Friday, June 1

Yes I Have Aspergers!

As I mentioned in my last post I am an adult woman diagnosed with Aspergers. I am considered by the psychologist who diagnosed me to have a high functioning form.

I was not diagnosed until 15 but when looking at the symptoms of Aspergers have probably had it my whole life. I was diagnosed with a Sensory Integration Dysfunction when I was a young toddler. I went through alot of therapy for the sensory issues as a toddler and child.

Aspergers tends to have alot of symptoms based on social issues. I dealt with alot of the social symptoms such as not being able to distinguish facial cues, avoiding eye contact, and wanting to have alot of one sided conversations about something I loved alot as a child. To this day I would say I still have some of those issues but have learned to control them more.

Another common symptom in Aspergers as a child is a dislike in the change of a routine. To this day I have trouble with that one. I can handle change more now but I don't like major changes as much.

A third symptom is delayed motor development. My mother will tell me to this day about how I was a few months behind in some of my motor development as a toddler, and as a teenager I never did well in gym or sports in school, although I was in marching band.

As I approached my teen years I believe I was more aware of being different but unsure of why. This led to some depression and upset. I tried so much harder to fit into the "norm." I wanted so bad to have more friends and sometimes tried to hard to make them. I did however have a few good friends in high school.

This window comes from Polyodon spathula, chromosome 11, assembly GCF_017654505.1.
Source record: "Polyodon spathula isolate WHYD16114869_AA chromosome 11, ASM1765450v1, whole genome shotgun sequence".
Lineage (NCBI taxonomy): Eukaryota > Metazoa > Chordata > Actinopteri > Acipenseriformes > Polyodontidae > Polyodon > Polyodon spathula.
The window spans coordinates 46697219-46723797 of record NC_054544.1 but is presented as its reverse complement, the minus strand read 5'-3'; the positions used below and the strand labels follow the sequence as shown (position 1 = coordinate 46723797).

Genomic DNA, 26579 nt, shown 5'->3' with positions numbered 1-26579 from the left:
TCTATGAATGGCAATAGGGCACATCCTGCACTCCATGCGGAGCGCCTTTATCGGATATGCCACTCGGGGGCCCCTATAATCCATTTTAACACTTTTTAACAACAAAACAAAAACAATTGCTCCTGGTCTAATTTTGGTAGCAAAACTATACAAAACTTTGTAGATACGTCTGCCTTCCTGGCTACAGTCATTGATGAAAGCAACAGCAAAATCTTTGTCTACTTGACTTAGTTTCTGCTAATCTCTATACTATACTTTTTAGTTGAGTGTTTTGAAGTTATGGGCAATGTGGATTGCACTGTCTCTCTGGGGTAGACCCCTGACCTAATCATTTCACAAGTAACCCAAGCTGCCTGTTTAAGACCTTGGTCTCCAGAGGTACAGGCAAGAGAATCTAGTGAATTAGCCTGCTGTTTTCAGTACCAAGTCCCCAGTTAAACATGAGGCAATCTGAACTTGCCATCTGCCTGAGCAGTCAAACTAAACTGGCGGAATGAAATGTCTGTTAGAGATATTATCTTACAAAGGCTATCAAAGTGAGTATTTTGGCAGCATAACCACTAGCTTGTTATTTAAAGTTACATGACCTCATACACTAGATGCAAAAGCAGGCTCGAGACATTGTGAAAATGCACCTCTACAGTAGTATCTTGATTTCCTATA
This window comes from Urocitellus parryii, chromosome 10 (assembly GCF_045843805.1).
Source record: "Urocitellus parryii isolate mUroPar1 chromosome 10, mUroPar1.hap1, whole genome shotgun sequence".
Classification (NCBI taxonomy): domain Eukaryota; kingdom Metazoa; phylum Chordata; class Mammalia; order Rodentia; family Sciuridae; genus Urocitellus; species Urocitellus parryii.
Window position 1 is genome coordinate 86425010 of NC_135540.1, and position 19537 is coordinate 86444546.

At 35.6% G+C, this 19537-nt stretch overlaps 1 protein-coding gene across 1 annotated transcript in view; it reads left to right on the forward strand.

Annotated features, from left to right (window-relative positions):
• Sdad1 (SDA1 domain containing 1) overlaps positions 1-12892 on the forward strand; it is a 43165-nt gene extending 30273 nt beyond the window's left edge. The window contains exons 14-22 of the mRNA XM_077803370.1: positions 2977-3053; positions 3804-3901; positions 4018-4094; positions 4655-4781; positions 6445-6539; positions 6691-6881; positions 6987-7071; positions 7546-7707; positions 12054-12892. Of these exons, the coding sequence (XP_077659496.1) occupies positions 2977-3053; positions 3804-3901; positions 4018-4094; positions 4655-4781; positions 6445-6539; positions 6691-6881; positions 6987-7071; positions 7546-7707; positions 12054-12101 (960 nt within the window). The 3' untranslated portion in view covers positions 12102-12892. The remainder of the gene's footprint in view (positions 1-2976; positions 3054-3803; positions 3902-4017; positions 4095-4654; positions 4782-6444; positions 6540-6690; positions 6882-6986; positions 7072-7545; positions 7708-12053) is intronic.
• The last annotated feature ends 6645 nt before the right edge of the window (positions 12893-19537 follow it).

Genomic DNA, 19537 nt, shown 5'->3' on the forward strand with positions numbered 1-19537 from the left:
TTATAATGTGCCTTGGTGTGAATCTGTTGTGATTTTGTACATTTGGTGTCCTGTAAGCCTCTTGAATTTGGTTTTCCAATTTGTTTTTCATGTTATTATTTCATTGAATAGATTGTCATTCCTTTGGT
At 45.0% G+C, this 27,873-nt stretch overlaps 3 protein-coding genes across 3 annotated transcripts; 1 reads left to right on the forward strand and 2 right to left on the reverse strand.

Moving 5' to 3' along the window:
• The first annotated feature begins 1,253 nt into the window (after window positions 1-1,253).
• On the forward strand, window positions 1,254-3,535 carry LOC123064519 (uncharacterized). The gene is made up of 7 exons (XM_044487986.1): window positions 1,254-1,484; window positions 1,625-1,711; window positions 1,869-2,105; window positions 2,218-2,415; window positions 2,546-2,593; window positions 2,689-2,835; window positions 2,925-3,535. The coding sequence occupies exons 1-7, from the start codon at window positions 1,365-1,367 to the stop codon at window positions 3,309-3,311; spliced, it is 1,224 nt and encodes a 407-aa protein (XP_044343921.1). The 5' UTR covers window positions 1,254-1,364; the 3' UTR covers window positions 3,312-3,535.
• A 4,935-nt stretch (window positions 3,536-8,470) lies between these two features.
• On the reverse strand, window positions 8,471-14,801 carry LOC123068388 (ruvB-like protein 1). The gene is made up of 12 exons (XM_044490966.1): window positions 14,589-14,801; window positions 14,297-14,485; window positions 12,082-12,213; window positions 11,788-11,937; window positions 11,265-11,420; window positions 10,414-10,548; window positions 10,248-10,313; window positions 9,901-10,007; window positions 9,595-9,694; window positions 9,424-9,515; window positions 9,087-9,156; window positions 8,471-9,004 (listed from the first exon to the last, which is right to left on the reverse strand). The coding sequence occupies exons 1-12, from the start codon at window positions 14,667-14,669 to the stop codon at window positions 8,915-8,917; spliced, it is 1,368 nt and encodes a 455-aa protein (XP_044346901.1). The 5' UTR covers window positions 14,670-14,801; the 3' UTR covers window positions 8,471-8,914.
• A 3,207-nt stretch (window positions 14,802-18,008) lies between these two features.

I became, from the time I was diagnosed at 15, what I would call a "hidden aspie" I wanted nothing to do with the diagnosis. I was really upset when my mother chose to put it in my paperwork at school because I didn't want it known. I tried very hard to hide it from my friends etc. Even as a young adult I became more aware of it but still tried to hide it. It later led to some depression and anxiety.

Today I am happily married and have a family and I will not say that I don't struggle with certain situations still and that I am still not somewhat shy, but I have begun to tell more and more people my story in hopes that it can help others. I have realized that it is not something to be ashamed of, it is just a part of me and I just have to be a little different, but who is completely normal really?

I am just here to tell you that whether diagnosed as a child or later on you can live a normal life, you can have a job, get married, have a family, and live the life you want to have. Just don't be afraid to share with others so that they can better understand you!


  1. So proud of you Traci!! I was very greatful when you and your mother shared with us that you have Aspergers. It helped me understand and love you all the more!! I consider you the dearest sister-n-law and miss you every day!!